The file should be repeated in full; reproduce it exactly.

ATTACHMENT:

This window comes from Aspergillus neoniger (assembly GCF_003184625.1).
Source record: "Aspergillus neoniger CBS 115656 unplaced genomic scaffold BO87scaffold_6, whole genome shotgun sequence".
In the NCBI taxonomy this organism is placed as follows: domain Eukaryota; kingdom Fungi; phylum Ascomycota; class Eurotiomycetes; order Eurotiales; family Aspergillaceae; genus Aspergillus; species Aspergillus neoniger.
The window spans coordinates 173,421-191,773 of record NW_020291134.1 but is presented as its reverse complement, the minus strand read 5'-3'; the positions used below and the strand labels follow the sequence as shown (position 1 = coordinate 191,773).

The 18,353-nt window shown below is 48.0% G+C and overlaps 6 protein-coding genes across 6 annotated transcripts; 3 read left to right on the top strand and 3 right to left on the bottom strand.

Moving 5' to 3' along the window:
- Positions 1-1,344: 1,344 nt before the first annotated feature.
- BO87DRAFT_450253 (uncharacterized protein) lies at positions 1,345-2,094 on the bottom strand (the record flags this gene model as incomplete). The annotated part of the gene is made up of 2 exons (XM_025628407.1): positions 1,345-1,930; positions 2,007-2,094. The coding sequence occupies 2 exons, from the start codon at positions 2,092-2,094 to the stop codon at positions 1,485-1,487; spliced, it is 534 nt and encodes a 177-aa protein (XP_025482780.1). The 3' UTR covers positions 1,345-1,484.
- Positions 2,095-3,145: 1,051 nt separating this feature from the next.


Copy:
This window comes from Aspergillus neoniger (assembly GCF_003184625.1).
Source record: "Aspergillus neoniger CBS 115656 unplaced genomic scaffold BO87scaffold_6, whole genome shotgun sequence".
In the NCBI taxonomy this organism is placed as follows: domain Eukaryota; kingdom Fungi; phylum Ascomycota; class Eurotiomycetes; order Eurotiales; family Aspergillaceae; genus Aspergillus; species Aspergillus neoniger.
The window spans coordinates 173,421-191,773 of record NW_020291134.1 but is presented as its reverse complement, the minus strand read 5'-3'; the positions used below and the strand labels follow the sequence as shown (position 1 = coordinate 191,773).

The 18,353-nt window shown below is 48.0% G+C and overlaps 6 protein-coding genes across 6 annotated transcripts; 3 read left to right on the top strand and 3 right to left on the bottom strand.

Moving 5' to 3' along the window:
- Positions 1-1,344: 1,344 nt before the first annotated feature.
- BO87DRAFT_450253 (uncharacterized protein) lies at positions 1,345-2,094 on the bottom strand (the record flags this gene model as incomplete). The annotated part of the gene is made up of 2 exons (XM_025628407.1): positions 1,345-1,930; positions 2,007-2,094. The coding sequence occupies 2 exons, from the start codon at positions 2,092-2,094 to the stop codon at positions 1,485-1,487; spliced, it is 534 nt and encodes a 177-aa protein (XP_025482780.1). The 3' UTR covers positions 1,345-1,484.
- Positions 2,095-3,145: 1,051 nt separating this feature from the next.